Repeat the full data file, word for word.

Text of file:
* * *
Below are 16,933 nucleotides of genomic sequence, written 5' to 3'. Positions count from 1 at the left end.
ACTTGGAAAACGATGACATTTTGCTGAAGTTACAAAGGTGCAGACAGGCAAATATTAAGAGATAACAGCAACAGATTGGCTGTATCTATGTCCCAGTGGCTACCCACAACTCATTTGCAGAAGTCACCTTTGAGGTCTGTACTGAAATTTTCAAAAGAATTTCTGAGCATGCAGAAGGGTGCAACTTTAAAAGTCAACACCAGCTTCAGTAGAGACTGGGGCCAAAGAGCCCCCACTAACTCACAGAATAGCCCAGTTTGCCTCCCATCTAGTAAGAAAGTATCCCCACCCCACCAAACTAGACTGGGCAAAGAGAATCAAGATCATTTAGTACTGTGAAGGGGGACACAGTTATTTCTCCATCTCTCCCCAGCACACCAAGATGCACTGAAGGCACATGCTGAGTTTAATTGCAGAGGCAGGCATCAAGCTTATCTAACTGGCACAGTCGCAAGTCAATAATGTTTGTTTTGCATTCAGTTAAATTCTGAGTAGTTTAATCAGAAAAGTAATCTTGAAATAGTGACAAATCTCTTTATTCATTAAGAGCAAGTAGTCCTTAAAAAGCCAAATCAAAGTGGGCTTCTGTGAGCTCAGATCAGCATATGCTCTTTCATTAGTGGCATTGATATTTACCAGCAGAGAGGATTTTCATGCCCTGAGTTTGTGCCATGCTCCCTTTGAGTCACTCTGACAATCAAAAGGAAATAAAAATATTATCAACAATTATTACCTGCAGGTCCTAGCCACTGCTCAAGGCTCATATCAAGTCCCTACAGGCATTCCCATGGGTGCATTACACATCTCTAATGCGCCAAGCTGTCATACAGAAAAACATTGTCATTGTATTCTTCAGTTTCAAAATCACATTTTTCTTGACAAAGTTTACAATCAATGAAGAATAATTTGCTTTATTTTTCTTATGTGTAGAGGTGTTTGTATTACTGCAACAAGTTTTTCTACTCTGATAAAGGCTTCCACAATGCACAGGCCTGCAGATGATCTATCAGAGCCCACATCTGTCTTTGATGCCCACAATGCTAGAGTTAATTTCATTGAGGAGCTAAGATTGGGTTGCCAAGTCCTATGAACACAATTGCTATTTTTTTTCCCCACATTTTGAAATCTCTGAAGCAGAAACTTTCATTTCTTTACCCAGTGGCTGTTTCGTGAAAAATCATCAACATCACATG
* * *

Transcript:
Below are 16,933 nucleotides of genomic sequence, written 5' to 3'. Positions count from 1 at the left end.
ACTTGGAAAACGATGACATTTTGCTGAAGTTACAAAGGTGCAGACAGGCAAATATTAAGAGATAACAGCAACAGATTGGCTGTATCTATGTCCCAGTGGCTACCCACAACTCATTTGCAGAAGTCACCTTTGAGGTCTGTACTGAAATTTTCAAAAGAATTTCTGAGCATGCAGAAGGGTGCAACTTTAAAAGTCAACACCAGCTTCAGTAGAGACTGGGGCCAAAGAGCCCCCACTAACTCACAGAATAGCCCAGTTTGCCTCCCATCTAGTAAGAAAGTATCCCCACCCCACCAAACTAGACTGGGCAAAGAGAATCAAGATCATTTAGTACTGTGAAGGGGGACACAGTTATTTCTCCATCTCTCCCCAGCACACCAAGATGCACTGAAGGCACATGCTGAGTTTAATTGCAGAGGCAGGCATCAAGCTTATCTAACTGGCACAGTCGCAAGTCAATAATGTTTGTTTTGCATTCAGTTAAATTCTGAGTAGTTTAATCAGAAAAGTAATCTTGAAATAGTGACAAATCTCTTTATTCATTAAGAGCAAGTAGTCCTTAAAAAGCCAAATCAAAGTGGGCTTCTGTGAGCTCAGATCAGCATATGCTCTTTCATTAGTGGCATTGATATTTACCAGCAGAGAGGATTTTCATGCCCTGAGTTTGTGCCATGCTCCCTTTGAGTCACTCTGACAATCAAAAGGAAATAAAAATATTATCAACAATTATTACCTGCAGGTCCTAGCCACTGCTCAAGGCTCATATCAAGTCCCTACAGGCATTCCCATGGGTGCATTACACATCTCTAATGCGCCAAGCTGTCATACAGAAAAACATTGTCATTGTATTCTTCAGTTTCAAAATCACATTTTTCTTGACAAAGTTTACAATCAATGAAGAATAATTTGCTTTATTTTTCTTATGTGTAGAGGTGTTTGTATTACTGCAACAAGTTTTTCTACTCTGATAAAGGCTTCCACAATGCACAGGCCTGCAGATGATCTATCAGAGCCCACATCTGTCTTTGATGCCCACAATGCTAGAGTTAATTTCATTGAGGAGCTAAGATTGGGTTGCCAAGTCCTATGAACACAATTGCTATTTTTTTTCCCCACATTTTGAAATCTCTGAAGCAGAAACTTTCATTTCTTTACCCAGTGGCTGTTTCGTGAAAAATCATCAACATCACATG